The opinion of the court was delivered by: Edward J. Garcia, Judge United States District Court
ORDER DENYING MOTION TO VACATE, SET ASIDE OR CORRECT SENTENCE
Defendant, a federal prisoner proceeding pro se, has filed a motion to vacate, set aside or correct his sentence pursuant to 28 U.S.C. § 2255. After reviewing the record, the documents filed in connection with the motion, and the applicable law, the court has determined it may be decided without an evidentiary hearing because the files and records of the case affirmatively show the factual and legal invalidity of defendant's arguments. Shah v. United States, 878 F.2d 1156, 1158-59 (9th Cir. 1989). For the reasons that follow, the motion is DENIED.
Defendant pled guilty June 13, 2008 to four counts of bank robbery, in violation of 18 U.S.C. §§ 2113(a) and (d). The pleas were entered without a plea agreement. On November 19, 2008, defendant was sentenced to 188 months incarceration on each count, to be served concurrently with each other, and concurrently with a previously-imposed sentence in a separate bank robbery case in the District of Nevada, 3:06cr166 ECR-RAM. The convictions were affirmed on appeal by the Ninth Circuit in a memorandum disposition filed March 12, 2010.
In his motion defendant argues that trial counsel was ineffective for failing to seek a downward departure pursuant to U.S.S.G. § 5G1.3 for time defendant spent in custody awaiting disposition of both the instant case and the Nevada case. He seeks a reduction in his sentence of 25 months.
Defendant was arrested on the Nevada bank robbery October 18, 2006. He pled guilty March 12, 2007, and was sentenced on that offense December 17, 2007 to a term of 87 months. Meanwhile, on March 1, 2007, he was indicted on the four bank robberies in the instant case. Defendant argues that his counsel was ineffective for failing to seek a downward departure for the time spent in custody between his initial arrest on the Nevada case October 18, 2006 and his sentencing in the California case November 19, 2008, a period of 25 months. In opposition to the motion, the government contends that defendant has failed to prove counsel's actions were anything other than strategic.
To prevail on a claim of ineffective assistance of counsel, defendant must demonstrate that counsel's performance was deficient, and but for the deficiencies, the outcome would have been different. See generally, Strickland v. Washington, 466 U.S. 668, 104 S.Ct. 2052 (1984). Defense counsel is presumed to have acted reasonably and to have provided constitutionally adequate assistance. Id. 104 S.Ct. at 2065. Moreover, second guessing of counsel's tactical decisions after conviction cannot form a basis for a claim of ineffective assistance. See Strickland, 104 S.Ct. 2065 (counsel's performance must be evaluated without the "distorting effects of hindsight").
Here, defendant appears to argue in hindsight that had his attorney performed in a different manner, defendant would have received a lesser sentence. However, to prevail on a claim of ineffective assistance of counsel in the context of a guilty plea, "the defendant must show that there is a reasonable probability that, but for counsel's errors, he would not have pleaded guilty and would have insisted on going to trial." Hill v. Lockhart, 474 U.S. 52, 59 (1985). Nowhere in defendant's motion or supporting declaration does he make such an assertion. Instead he argues that a reasonably competent attorney would have sought a downward departure, which the court is "reasonably likely" to have granted.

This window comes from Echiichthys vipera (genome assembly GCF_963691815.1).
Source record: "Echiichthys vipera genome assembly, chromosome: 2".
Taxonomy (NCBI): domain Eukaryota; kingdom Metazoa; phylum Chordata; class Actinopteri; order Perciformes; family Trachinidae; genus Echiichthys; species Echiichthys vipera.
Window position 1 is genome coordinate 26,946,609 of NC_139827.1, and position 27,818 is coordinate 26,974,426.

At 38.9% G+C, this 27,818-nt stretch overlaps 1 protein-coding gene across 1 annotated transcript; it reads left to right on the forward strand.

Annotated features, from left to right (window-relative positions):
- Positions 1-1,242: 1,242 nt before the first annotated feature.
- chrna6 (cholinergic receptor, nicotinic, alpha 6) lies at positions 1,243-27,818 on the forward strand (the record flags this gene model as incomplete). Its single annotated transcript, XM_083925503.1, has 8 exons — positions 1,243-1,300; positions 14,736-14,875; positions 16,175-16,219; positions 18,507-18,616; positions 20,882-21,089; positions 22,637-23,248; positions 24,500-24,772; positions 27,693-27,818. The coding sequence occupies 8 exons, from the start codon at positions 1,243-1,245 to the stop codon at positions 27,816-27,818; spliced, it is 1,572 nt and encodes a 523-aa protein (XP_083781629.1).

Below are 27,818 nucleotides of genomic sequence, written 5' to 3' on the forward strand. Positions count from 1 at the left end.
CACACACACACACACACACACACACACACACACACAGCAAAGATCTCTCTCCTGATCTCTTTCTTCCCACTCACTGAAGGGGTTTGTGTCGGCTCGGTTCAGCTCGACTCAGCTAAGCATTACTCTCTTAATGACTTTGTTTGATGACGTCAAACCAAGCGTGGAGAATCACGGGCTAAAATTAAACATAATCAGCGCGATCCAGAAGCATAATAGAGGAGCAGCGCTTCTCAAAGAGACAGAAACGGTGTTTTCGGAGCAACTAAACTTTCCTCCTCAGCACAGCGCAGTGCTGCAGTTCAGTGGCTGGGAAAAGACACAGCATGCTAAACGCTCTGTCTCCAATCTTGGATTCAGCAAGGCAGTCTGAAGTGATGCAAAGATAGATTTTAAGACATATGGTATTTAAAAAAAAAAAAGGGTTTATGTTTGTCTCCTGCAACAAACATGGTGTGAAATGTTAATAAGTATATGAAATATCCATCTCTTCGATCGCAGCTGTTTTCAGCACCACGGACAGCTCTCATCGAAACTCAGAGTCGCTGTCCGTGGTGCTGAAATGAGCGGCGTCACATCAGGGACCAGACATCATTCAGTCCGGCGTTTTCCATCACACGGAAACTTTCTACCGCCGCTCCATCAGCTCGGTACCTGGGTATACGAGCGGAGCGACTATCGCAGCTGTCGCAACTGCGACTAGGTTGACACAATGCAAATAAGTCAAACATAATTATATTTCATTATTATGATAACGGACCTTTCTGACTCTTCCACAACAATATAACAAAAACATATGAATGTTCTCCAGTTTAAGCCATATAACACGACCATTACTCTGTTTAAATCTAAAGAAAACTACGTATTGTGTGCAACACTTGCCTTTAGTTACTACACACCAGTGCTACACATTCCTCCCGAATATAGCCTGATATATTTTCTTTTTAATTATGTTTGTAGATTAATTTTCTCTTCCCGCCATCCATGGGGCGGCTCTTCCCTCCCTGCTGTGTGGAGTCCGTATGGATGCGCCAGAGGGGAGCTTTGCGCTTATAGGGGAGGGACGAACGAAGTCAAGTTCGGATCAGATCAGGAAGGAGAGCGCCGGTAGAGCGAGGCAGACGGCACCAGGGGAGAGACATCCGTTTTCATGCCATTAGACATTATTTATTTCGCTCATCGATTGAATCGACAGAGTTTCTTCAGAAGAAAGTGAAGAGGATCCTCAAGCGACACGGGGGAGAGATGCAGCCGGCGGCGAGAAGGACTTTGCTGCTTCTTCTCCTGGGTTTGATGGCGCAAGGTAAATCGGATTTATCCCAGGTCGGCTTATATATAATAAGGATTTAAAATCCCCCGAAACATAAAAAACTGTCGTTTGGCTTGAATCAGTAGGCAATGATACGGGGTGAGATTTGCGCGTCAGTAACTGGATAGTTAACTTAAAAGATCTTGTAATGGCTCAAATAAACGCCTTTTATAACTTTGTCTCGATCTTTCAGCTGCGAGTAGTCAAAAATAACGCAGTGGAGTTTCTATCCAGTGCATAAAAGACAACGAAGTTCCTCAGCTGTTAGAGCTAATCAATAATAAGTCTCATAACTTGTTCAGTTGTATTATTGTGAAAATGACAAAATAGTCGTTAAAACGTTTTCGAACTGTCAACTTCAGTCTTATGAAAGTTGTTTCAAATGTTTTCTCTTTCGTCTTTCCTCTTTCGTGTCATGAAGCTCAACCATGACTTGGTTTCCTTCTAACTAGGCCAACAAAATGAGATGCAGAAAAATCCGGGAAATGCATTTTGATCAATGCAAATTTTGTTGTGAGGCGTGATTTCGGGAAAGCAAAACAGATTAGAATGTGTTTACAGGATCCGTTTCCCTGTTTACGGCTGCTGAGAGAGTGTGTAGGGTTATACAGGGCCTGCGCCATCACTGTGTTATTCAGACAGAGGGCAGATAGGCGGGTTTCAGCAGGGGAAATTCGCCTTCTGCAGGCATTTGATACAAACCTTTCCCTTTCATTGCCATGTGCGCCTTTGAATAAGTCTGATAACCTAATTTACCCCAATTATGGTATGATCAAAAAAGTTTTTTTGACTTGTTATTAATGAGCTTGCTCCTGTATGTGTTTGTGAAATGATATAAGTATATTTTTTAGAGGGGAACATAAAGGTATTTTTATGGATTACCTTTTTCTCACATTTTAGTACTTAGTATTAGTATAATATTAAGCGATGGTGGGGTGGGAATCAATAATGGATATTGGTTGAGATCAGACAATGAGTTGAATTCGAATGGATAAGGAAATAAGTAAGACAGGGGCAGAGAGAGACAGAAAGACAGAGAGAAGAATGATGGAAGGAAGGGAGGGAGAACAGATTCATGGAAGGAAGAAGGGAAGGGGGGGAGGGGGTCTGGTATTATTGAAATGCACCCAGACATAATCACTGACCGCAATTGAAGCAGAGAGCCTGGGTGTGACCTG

In her declaration, defense counsel explains that she encouraged defendant to allow her to pursue a negotiated plea agreement with the government to avoid the very issue that he now raises. Namely, that U.S.S.G. § 5G1.3(b) might have applied and would have directed the court to grant a downward departure for time already served, instead of hoping that, in its discretion, the court might ultimately grant a defense motion for a departure under § 5G1.3( c ). However, defendant in a desire to get out of local custody and into federal custody as soon as possible, wanted counsel to move quickly, without allowing sufficient time for a negotiated plea. Nonetheless, counsel says she could have made a departure motion on defendant's behalf and cannot recall why she did not do so.
Counsel's decision not to file a motion for a downward departure, whether for strategic reasons or because she simply did not think of it at the time, "was within the range of competence demanded of attorneys in criminal cases." McMann v. Richardson,397 U.S. 759, 771 (1970). Moreover, defendant has failed to show that counsel's performance affected the outcome of the plea process. To satisfy the prejudice prong, defendant must show he would not have pled guilty and would have insisted on going to trial. See Hill v. Lockhart, 474 U.S. at 59. This he has not done.
The motion to vacate, set aside or correct sentence pursuant to 28 U.S.C. § 2255 is DENIED. The Clerk of Court is directed to close ...